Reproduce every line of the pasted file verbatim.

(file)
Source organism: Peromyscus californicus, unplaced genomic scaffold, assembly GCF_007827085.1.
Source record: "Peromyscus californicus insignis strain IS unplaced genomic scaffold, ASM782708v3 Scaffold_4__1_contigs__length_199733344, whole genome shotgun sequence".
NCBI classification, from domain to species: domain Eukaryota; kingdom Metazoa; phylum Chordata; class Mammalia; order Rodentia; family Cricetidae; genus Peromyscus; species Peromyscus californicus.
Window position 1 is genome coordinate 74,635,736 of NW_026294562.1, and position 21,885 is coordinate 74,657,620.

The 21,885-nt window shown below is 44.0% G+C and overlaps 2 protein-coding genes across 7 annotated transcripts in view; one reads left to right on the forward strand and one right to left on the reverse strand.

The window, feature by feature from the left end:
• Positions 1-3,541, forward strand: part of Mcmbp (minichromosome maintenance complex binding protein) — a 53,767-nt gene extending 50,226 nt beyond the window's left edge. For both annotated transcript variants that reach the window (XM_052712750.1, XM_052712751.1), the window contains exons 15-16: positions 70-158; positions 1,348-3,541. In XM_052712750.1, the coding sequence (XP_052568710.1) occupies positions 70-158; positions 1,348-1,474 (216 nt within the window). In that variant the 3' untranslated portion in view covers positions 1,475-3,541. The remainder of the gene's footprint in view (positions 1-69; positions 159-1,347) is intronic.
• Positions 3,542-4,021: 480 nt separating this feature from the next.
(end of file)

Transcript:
Source organism: Peromyscus californicus, unplaced genomic scaffold, assembly GCF_007827085.1.
Source record: "Peromyscus californicus insignis strain IS unplaced genomic scaffold, ASM782708v3 Scaffold_4__1_contigs__length_199733344, whole genome shotgun sequence".
NCBI classification, from domain to species: domain Eukaryota; kingdom Metazoa; phylum Chordata; class Mammalia; order Rodentia; family Cricetidae; genus Peromyscus; species Peromyscus californicus.
Window position 1 is genome coordinate 74,635,736 of NW_026294562.1, and position 21,885 is coordinate 74,657,620.

The 21,885-nt window shown below is 44.0% G+C and overlaps 2 protein-coding genes across 7 annotated transcripts in view; one reads left to right on the forward strand and one right to left on the reverse strand.

The window, feature by feature from the left end:
• Positions 1-3,541, forward strand: part of Mcmbp (minichromosome maintenance complex binding protein) — a 53,767-nt gene extending 50,226 nt beyond the window's left edge. For both annotated transcript variants that reach the window (XM_052712750.1, XM_052712751.1), the window contains exons 15-16: positions 70-158; positions 1,348-3,541. In XM_052712750.1, the coding sequence (XP_052568710.1) occupies positions 70-158; positions 1,348-1,474 (216 nt within the window). In that variant the 3' untranslated portion in view covers positions 1,475-3,541. The remainder of the gene's footprint in view (positions 1-69; positions 159-1,347) is intronic.
• Positions 3,542-4,021: 480 nt separating this feature from the next.